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Friday, August 10, 2012

Your Dog's Reaction to Distraction:
CGC Test 9 Tips & Troubles

by Carrie Boyko, CEB
Imagine a Man-Made Noise Like This

Bang! Bonk! Wham! Clunk! This is one of the most chalenging tests for many dogs whose owners seek to pass the Canine Good Citizen test. Why? Unexpected noises that are loud and sudden often startle or frighten our dogs. The goal of this test is to determine if your dog is able to settle after an initial startle, without bolting, barking, cowering, whimpering, or otherwise showing fear beyond noticing the sudden noise.

Acceptable startle behavior includes turning, backing up a step or two (no more), sitting, moving slightly away without pulling you, or looking to you for feedback. Anything beyond these types of reactions may be considered too much fear. Each evaluator will have a different take on the guidelines here, and may not agree with you on how to score your dog's reaction. While you can discuss the decision with the evaluator, his decision will ultimately be final.

I've seen some quite varying examples of this test and will warn you that you need to prepare your pup for most every kind of noise. What's worse is many of the examiners will have the noise occur behind or out of sight of you and your dog, meaning that neither of you are expecting it. So much for mental preparation. If you respond with fear, your dog will too. So preparation includes quelling your own response to sudden noise.

Here are some of the noises CGC evaluators have used at tests I have been present for:
  • Drop a metal folding chair on a cement floor from about 4 feet high--very startling!
  • Ask the handler and the dog to walk on a sidewalk along a busy roadway, without significant issue over semi-trucks and fire engine noise.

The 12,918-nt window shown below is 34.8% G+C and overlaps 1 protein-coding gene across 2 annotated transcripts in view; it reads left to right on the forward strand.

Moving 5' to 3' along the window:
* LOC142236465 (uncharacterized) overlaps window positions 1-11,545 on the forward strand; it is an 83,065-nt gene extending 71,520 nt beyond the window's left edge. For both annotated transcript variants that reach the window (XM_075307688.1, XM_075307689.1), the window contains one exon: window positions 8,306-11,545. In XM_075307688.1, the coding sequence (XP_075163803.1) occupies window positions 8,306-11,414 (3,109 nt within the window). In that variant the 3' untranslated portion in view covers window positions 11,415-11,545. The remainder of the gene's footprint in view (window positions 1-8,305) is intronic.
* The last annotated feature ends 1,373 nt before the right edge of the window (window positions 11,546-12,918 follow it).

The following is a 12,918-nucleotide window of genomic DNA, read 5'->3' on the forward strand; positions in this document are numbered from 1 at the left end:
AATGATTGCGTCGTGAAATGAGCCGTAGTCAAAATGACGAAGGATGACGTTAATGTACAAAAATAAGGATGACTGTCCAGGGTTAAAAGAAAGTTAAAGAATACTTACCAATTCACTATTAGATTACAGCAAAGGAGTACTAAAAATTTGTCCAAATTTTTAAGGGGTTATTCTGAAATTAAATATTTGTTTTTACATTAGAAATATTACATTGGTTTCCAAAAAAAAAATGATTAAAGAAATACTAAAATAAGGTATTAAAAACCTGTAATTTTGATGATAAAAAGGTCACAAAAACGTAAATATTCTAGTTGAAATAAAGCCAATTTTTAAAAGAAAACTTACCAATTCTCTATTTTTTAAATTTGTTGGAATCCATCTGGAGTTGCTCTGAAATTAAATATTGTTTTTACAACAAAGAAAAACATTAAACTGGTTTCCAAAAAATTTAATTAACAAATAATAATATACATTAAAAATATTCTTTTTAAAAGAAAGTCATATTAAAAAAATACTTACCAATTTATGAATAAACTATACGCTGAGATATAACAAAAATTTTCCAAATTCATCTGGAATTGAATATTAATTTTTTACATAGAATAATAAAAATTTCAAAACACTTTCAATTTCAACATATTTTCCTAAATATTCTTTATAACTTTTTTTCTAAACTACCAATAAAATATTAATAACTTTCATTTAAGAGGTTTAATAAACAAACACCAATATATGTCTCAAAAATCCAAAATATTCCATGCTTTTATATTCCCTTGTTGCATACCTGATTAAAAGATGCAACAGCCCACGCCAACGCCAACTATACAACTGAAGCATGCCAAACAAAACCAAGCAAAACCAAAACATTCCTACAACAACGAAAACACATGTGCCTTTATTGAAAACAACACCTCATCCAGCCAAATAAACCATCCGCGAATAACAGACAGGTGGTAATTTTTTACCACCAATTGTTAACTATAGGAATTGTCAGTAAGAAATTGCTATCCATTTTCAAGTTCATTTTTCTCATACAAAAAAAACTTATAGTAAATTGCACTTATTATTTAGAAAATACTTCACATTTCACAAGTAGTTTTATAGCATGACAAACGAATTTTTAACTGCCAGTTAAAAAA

• Release the lifting mechanism of a pallet jack and allow it to drop to a cement floor--this one made me jump!
  • While facing away from a doorway, a door was slammed hard by a third party assistant.
  • A large bell with a deep and continuous bong was rung.
  • A 2 x 4 board was broken over a firm, narrow surface. Funny, I can't remember what they broke the board on???
  • Two heavy pots banged together at their bottoms.
  • Pushing a grocery cart, walker or wheelchair directly past the test takers is a very popular approach to one of the attempts to frighten your dog.
You get the idea, right? The CGC examiner will be out to trip you and your dog up big time. It's their job to make sure your dog can take a brief startle and then settle himself without any further ado. Most test evaluators will attempt to frighten your dog twice during this part of the test, so be prepared for the second try. It will likely be a different method :)

Here are my suggestions for preparing:

  1. Walk along busy roadways frequently and get your pup used to traffic, firetrucks and semi-trailers. They are unpredicable, bouncy, and noisy.
  2. When your dog is playing in the yard, practice hitting your car horn often to get him used to hearing the noise.
  3. Obviously, you can make some noise in the kitchen. Those cooking pots are great for startling Fido. Start small and gradually build up the intensity of the "bang". Your goal is to get him to the point where he tells himself, "Oh well, it's just mom or dad being noisy again".